Historically, nursing has not always been a predominately female profession. Men mostly made up the numbers of what it was nursing in the time before Florence Nightingale.
That all changed with her perception of nursing as a female only career, according to David Ross, Liverpool John Moores University, in the journal Links to Health and Social Care.
Some scholars are now also wondering whether her apparent assertion that “every woman is a nurse by nature” could have a part to play in why there are fewer men in nursing today.
Dr Heather Whitford, from the University of Dundee, and Dr James Taylor, from the University of the West of Scotland, said last year that perhaps Florence Nightingale’s declarations that nursing comes naturally to women, has had a “long-term unintended consequence”.
Despite the current level of men in nursing being relatively low, they stated in an article for the Royal College of Nursing that this was not always so. “A millennia ago it was the norm for men, albeit under monastic orders or in a military context, to provide care for the poor, sick or injured,” they said.
In fact, according to Mr Ross, the first nursing school in the world included men only and started as far back as 250 BC in India. Male nurses cared for troops during the Crusades in the 11th century and by 1870 it was still men that “staffed field hospitals” in the Franco Prussian War, he noted.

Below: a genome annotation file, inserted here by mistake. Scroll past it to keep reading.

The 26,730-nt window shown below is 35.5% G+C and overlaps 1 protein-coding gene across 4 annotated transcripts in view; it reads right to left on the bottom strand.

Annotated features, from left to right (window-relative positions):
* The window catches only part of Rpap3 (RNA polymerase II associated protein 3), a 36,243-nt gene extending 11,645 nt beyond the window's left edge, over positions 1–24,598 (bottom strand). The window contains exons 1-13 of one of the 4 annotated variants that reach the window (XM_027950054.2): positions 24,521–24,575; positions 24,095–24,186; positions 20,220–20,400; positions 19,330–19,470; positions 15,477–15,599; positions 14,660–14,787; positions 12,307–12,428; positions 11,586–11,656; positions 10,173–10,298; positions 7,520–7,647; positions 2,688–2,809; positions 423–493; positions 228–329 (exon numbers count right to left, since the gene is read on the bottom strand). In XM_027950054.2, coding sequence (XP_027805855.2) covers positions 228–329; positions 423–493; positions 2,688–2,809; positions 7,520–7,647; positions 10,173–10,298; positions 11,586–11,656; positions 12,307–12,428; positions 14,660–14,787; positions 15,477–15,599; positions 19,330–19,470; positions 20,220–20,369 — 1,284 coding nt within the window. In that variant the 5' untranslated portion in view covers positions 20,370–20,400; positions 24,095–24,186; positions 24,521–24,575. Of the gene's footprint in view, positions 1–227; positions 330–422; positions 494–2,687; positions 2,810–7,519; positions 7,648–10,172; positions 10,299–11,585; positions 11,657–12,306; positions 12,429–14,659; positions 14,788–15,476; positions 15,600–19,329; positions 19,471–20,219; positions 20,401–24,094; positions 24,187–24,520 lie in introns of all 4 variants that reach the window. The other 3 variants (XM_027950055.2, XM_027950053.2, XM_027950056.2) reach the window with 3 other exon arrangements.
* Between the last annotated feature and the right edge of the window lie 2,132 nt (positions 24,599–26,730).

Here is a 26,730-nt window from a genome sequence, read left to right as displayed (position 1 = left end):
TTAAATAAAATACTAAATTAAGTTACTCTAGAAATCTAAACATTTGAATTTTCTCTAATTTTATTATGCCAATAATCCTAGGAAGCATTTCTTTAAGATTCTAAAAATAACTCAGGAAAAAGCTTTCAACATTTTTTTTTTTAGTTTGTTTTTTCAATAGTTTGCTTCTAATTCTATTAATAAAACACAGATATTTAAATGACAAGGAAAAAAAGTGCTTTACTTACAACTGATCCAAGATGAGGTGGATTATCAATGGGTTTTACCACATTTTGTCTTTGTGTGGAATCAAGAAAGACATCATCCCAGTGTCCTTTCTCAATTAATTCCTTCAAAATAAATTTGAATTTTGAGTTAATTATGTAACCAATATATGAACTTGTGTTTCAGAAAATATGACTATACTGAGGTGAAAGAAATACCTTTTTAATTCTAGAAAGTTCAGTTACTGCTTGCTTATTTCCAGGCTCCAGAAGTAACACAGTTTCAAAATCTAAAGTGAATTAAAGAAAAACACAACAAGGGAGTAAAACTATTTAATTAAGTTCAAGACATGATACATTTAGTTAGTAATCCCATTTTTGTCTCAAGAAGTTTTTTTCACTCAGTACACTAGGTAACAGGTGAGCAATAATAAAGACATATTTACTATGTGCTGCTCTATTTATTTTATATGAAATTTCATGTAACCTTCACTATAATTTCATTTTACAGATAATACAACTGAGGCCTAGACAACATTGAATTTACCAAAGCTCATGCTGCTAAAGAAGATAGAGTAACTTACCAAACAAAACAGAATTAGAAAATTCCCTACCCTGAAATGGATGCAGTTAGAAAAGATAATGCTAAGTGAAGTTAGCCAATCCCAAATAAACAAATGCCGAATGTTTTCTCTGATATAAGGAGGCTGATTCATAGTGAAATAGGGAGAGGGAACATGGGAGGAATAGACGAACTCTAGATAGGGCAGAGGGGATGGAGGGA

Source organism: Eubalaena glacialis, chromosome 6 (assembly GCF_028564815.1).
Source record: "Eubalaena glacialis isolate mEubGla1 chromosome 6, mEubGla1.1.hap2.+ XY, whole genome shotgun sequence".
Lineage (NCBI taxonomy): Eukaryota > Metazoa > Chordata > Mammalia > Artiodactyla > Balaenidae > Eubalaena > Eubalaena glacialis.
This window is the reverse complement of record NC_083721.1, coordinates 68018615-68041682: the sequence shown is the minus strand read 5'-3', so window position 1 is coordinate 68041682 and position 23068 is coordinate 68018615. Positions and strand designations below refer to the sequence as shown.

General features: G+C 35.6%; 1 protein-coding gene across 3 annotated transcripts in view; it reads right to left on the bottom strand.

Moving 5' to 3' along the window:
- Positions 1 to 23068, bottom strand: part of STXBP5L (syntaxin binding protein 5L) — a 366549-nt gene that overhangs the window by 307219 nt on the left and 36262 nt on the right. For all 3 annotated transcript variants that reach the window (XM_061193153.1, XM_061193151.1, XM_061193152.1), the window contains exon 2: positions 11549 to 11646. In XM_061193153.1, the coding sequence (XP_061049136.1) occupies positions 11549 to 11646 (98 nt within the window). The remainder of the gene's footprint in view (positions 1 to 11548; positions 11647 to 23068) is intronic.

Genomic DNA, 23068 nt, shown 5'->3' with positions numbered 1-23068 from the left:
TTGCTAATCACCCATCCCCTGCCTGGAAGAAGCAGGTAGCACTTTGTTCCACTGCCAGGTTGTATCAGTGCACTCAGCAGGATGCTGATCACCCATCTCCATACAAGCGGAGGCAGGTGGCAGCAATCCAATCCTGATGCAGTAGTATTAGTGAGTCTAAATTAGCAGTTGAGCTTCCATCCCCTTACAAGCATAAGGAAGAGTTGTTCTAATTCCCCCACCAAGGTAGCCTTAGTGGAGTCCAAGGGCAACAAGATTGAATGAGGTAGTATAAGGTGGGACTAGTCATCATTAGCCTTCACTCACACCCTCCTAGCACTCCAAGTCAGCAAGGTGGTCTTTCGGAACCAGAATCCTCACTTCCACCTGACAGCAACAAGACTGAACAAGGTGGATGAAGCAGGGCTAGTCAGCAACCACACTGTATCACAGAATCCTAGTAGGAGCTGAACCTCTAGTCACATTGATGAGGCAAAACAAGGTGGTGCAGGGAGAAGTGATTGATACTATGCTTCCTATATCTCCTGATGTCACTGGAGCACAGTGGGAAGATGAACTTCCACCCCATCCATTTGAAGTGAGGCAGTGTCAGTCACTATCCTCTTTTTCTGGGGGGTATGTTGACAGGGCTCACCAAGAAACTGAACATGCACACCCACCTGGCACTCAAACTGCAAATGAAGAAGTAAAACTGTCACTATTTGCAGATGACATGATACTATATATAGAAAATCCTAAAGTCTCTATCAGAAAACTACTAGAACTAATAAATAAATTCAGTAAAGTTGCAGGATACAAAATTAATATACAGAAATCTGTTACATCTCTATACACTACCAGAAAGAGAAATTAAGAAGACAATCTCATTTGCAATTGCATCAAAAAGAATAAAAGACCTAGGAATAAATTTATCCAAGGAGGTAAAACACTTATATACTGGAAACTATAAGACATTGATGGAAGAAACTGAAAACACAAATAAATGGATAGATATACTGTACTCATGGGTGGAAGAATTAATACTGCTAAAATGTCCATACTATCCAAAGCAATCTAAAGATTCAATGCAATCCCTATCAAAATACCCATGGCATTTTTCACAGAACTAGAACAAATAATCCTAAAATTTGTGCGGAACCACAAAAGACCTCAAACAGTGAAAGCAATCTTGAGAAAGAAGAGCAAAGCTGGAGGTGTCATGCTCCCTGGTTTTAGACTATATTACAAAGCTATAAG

During World War I male nurses served on the frontline, helping the injured. But, though holding the same training and diplomas as their female equivalents, they were known as “orderlies” and were paid about half of what women were.
In 1919, the Nurse Registration Act was passed, which saw legal recognition granted to male nurses. Although, Mr Ross highlighted that the men were put on a separate register to females.
Men in nursing
As well as their association with the military, nurses who were male were often seen working in mental health hospitals, highlights a 2016 RCN document called The Voice of Nursing. It said men received very little training at these hospitals, which meant that male nurses were perceived as less qualified and of a lower status than female nurses.
It said this created a gender stereotype in which men worked in mental health nursing and women worked in general nursing. However, the segregation between male and female nurses changed during World War II when they were brought together by the armed forces and worked together successfully, noted the RCN paper.
When the war ended, many male nurses opted to try and take up nursing jobs as they returned to civilian life. Due to a nursing shortage at the time, the government encouraged the recruitment of men into both mental and general nursing aspects of the profession.
It was around about this time, in 1947, that the sex segregation of nurse registries came to an end, with men being allowed education and employment equity by the 1960s. Furthermore, in 1960, men were also allowed to become members of the RCN.
Also in 1947, a trial was conducted with four men selected to be trained as district nurses. They nursed only male patients and did not wear a uniform, changing into a white jacket when in the patient’s home.
By 1955, following a gradual increase, men represented 10% of NHS nurses but this has only reached around 11% by 2015 – and still hovers around these levels today, with men more heavily represented in mental health and learning disabilities nursing.